• Hartz et al. BMC Neurology 2012, 12:2 Page 6 of 12http://www.biomedcentral.com/1471-2377/12/2Table 2 Baseline discontinuation rates for patients on donepezil and memantine Months 0-3 Months 0-6 Months 6-12 Annual Risk After 12 MonthsDonepezil 5.1% 5.1% 10.2% 10.3%Memantine 3.1% 3.1% 6.3% 6.3%Caregiver time costs finer gradient, these results were fit to a simple linearCaregiver time was linked to disease severity parameters regression which predicted the proportion of patients[20] based on an equation derived from two of the institutionalized as 64.35% - 2.86% × MMSE, with ratesdonepezil clinical trials where these data were available, varying from 0% for those at the mildest stages of theand took the form of [29,30]: disease to 50% for those with severe AD. Health utilities CareMinutesPerDay = 76.41 + 1.8Agecg + 93.02Malecg + 85.56Malepatient − 6.47MMSE +0.58NPI + 2.66ADL + 2.61IADL + 20.55PsyMed Patients’ health utilities were estimated based on a pre- viously published regression equation [51] which used Agecg stands for the caregiver’s age, Malecg is a dummy the EQ-5D to derive health utilities for 272 AD patientsvariable for the caregiver’s sex, and Malepatient for the in Nordic countries [19]. The NPI term in the publishedpatient’s sex. Patient age and relation of patient to care- equation was based on the brief NPI, and was modifiedgiver (spouse, child, or other) were other parameters to reflect the full NPI range (0 to 144) used in the simu-tested but dropped for lack of significance with p > lation. The final equation took the following form and is0.10. The p-value for PsyMed was 0.25 but it was applied in the model by using patients’ values (e.g.,retained as it was a confounding variable (i.e., dropping MMSE score) over the course of the simulation to cal-it biased the values of the other coefficients). culate the appropriate QALYs to be assigned to that In sensitivity analyses, an alternative assignment of patient:caregiver time was used, with caregiver time calculated Utility = 0.408 + 0.010MMSE − 0.004NPI − 0.159Institutionalized + 0.051Caregiverbased solely on patient’s MMSE score using estimatesreported for Germany [47]. Caregiver time was valued at MMSE represents the patient’s current MMSE, NPI€5.21 per hour based on a published study [18,47]. represents the patient’s current NPI. Institutionalized isLocation of care a dummy variable for whether the patient is institutio-Costs and time by location of care are accumulated nalized. Caregiver indicates whether the patient livesbased on the severity of disease patients experience over with their caregiver.the course of the simulation. Similarly, time spent by Caregiver utilities are assigned based on equationspatients in institutions is allotted as percentage of the derived from the donepezil trial data where caregiverstime that the patient was alive. Institutionalization rate completed the SF-36 [20,28-30]. Scores were trans-was calculated based on institutionalization rates of AD formed to health utilities [52] and a linear repeatedpatients in Germany [50] which were reported as 42.9% measures model was used to develop the followingfor patients with MMSE scores below 20, and 0% for equation:those with scores of 20 or higher. In order to produce aTable 3 Cost inputs Care costs by disease severity (MMSE) Monthly costs Source Mild ≥ 25 €184 Adapted from Teipel et al. 2007[18] ≥ 20 - < 25 €593 Moderate ≥ 15 - < 20 €1,275 ≥ 10 - < 15 €1,958 Severe < 10 €2,981 Drugs Treatment costs Source per day** Donepezil 10 mg €4.20 Rote Liste® 2008[49] Memantine 20 mg €3.83 Rote Liste® 2008[49] Outpatient treatment monitoring Costs per quarter Source GP visit, geriatric assessment, MMSE test (one per quarter) €53.47* EBM2008[46]* Including once-quarterly lump-sum for GP visit (€37.74), geriatric assessment (€ 13.69) and MMSE test (€2.04)** Treatment costs per day are calculated based on the N3 package price provided in the Rote Liste® converted to a daily cost based on the number of tabletsper pack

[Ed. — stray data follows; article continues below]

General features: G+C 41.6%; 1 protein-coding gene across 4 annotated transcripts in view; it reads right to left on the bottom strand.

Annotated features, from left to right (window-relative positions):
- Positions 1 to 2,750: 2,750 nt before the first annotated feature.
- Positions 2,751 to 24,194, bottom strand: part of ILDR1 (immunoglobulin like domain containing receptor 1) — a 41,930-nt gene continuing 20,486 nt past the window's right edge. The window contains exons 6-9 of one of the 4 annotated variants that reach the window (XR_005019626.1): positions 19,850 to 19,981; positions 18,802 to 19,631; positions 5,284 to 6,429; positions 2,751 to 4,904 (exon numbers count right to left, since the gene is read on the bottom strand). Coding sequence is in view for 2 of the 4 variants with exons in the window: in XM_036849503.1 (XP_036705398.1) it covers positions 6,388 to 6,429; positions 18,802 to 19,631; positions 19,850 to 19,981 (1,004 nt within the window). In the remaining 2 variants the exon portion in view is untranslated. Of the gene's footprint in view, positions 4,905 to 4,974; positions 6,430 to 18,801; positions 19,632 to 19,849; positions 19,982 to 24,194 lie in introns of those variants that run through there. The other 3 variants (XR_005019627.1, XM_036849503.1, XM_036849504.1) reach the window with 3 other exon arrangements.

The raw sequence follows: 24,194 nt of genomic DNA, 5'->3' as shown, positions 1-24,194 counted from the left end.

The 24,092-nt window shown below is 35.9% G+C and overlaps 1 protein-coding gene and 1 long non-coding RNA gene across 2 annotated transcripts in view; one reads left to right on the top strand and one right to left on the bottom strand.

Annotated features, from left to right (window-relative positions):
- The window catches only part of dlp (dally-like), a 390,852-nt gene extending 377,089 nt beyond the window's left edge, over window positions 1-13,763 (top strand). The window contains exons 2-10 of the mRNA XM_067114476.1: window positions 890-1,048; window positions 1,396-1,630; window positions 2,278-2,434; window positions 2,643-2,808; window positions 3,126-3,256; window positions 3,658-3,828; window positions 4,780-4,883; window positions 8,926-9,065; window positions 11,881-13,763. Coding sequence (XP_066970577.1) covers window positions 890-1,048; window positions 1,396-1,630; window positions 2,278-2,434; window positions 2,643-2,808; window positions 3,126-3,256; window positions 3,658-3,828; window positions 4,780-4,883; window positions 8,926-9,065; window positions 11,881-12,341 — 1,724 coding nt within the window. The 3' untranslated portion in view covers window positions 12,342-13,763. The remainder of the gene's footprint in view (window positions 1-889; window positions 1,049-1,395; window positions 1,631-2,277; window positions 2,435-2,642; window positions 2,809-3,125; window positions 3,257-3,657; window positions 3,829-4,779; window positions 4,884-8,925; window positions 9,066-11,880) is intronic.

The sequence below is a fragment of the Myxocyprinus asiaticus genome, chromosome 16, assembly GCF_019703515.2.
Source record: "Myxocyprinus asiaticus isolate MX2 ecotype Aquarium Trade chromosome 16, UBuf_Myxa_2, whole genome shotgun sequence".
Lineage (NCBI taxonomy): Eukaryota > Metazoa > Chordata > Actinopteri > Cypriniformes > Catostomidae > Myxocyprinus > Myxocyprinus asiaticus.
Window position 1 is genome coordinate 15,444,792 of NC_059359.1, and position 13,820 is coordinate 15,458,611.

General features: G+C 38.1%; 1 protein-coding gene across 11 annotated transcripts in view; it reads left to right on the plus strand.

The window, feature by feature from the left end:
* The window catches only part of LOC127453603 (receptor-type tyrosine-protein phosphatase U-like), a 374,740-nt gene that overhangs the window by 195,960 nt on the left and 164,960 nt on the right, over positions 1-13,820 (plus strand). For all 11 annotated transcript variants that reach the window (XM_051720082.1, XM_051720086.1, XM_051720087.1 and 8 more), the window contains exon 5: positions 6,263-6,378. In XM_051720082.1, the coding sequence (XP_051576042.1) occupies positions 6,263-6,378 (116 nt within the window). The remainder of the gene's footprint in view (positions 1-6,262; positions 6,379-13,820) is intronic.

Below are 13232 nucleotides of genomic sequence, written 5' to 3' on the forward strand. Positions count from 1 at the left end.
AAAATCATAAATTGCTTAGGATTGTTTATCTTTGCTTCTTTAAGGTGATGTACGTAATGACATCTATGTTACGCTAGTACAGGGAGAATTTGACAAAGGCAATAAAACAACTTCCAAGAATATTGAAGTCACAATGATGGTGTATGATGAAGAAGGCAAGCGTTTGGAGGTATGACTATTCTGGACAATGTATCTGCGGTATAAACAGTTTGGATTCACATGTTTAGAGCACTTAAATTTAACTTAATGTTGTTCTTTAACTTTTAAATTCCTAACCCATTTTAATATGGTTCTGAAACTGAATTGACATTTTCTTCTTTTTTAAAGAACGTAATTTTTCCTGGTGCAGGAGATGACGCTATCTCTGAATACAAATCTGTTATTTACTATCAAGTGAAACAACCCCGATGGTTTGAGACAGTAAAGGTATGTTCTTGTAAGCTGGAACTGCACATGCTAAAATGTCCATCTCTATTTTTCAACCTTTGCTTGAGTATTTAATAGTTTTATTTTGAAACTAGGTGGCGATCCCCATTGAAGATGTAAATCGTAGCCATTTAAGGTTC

• Hartz et al. BMC Neurology 2012, 12:2 Page 7 of 12http://www.biomedcentral.com/1471-2377/12/2 CaregiverUtility = 0.90 − 0.003AgeCG + 0.03MaleCG + 0.001Agepatient + 0.00MMSE − 0.001NPI associated with an average QALY gain of 0.01 per −0.001ADL − 0.0004IADL − 0.01PsyMed patient versus memantine (0.01 undiscounted), and care- Patient sex and relation of patient to caregiver giver QALYs gained at less than < 0.001. The reduction(spouse, child, or other) were other variables tested but in time patients spend institutionalized also falls by justdropped for lack of significance with p > 0.10. PsyMed over 10 days per patient. For patients with moderatelyand IADL had p-values of 0.20 but were retained as they severe AD, donepezil still dominates no treatment,were confounders. although consistent with findings in the UK [20]. Cross reference Getsios 2010, per patients savings were lowerAnalyses at €8,043, as were both patient and caregiver QALYsBase case analyses were run for patients with mild to gained, at 0.120 and 0.013, respectively. Memantine alsomoderate AD (26 ≥ MMSE ≥ 10) treated with donepezil led to lower overall costs and improved QALYs relative10 mg versus no treatment, and for patients with mod- to no treatment, although both savings and QALYserate AD (MMSE 10-19) on donepezil versus meman- gained, although savings were 35% lower compared totine 20 mg over a 10 year time horizon. those with donepezil, and QALYs gained 13% lower. The following parameters were varied in the probabil- In one-way sensitivity analyses key parameters such asistic sensitivity analyses: treatment effects on MMSE, caregiver time, costs, utilities, institutionalization andNPI, ADL, and IADL, patient care costs, caregiver time treatment effects were varied. Regardless of the varia-regression parameters, patient and caregiver utility tion, donepezil remained dominant compared to bothregression parameters, the proportion of patients living no therapy and memantine. Rates of treatment disconti-in the community by disease severity, and treatment dis- nuation and the duration of treatment had the strongestcontinuation rates. influence on the extent of savings and health benefits Standard errors were available for many parameters (Table 5).from the parameter source data, reflecting the study In probabilistic sensitivity analyses, donepezil dominatessampling error. Where standard errors were not avail- no treatment in almost all replications from both theable, 25% of the parameter mean was used to assign an health care payer and societal perspectives (Figure 2). Ver-assumed 95% confidence interval from which standard sus memantine, donepezil dominates in 70% of replica-error estimates were derived. A normal distribution was tions, and leads to savings in 95% of replications (Figure 3).assumed for parameters on continuous variables, while For the analyses versus memantine, at a threshold ofproportion parameters on discrete variables were 10,000 Euro/QALY, donepezil was cost-effective from bothassumed to be beta distributed. perspectives in over 90% of replications.Results DiscussionIn patients with mild to moderately severe AD (26 ≥ The discrete event simulation developed for donepezilMMSE ≥ 10), donepezil dominates no treatment from provides a flexible framework for the assessment of treat-both the GKV/SPV perspective, with savings averaging ing AD patients with donepezil. By integrating patients’€7,007 per patient (€7,323 undiscounted). From the individual characteristics, heterogeneity in the population,societal perspective where savings increase to €9,893 per disease progression and outcomes can be captured. Dis-patient (€10,384 undiscounted) (Table 4), donepezil ease progression was modeled not solely relying on 1 yeartreatment is associated with an increase in QALYs aver- RCT data, but also using longer term CERAD registryaging 0.13 per patient (0.14 undiscounted). For care- data, which allows for a more realistic representation ofgivers, donepezil treatment increases QALYs by 0.01 the disease course. The model allows for analysis of popu-compared to caregivers of untreated patients (0.02 lation subgroups, with different settings for time horizon,undiscounted). Donepezil also increases the amount of treatment duration, discontinuation rules, and treatmenttime patients spend with MMSE scores above 10 by an effects. Cost, utility and caregiver inputs can be specifiedaverage of 24 weeks per patient, NPI scores below 28 by for different severity ranges and locations of care, or canalmost 6 weeks, and ADL/IADL scores below 50 by be specified using predictive equations, making adaptationmore than 7 and 3 weeks, respectively. In patients with of the model and incorporation of new data easier.moderate including moderately-severe AD (20 > MMSE The analyses for Germany indicate that donepezil is≥ 10), donepezil also dominates memantine, although clearly cost-effective in the treatment of patients withsavings are smaller, averaging €1,960 per patient (€2,097 mild to moderately-severe AD. In the base case and allundiscounted) from the GKV/SPV- and €2,825 per one-way sensitivity analyses, donepezil dominated nopatient (€3,012 undiscounted) from the societal perspec- treatment and memantine in all scenarios evaluated.tive. QALY gains are clearly smaller, with donepezil Results of the probabilistic sensitivity analyses were also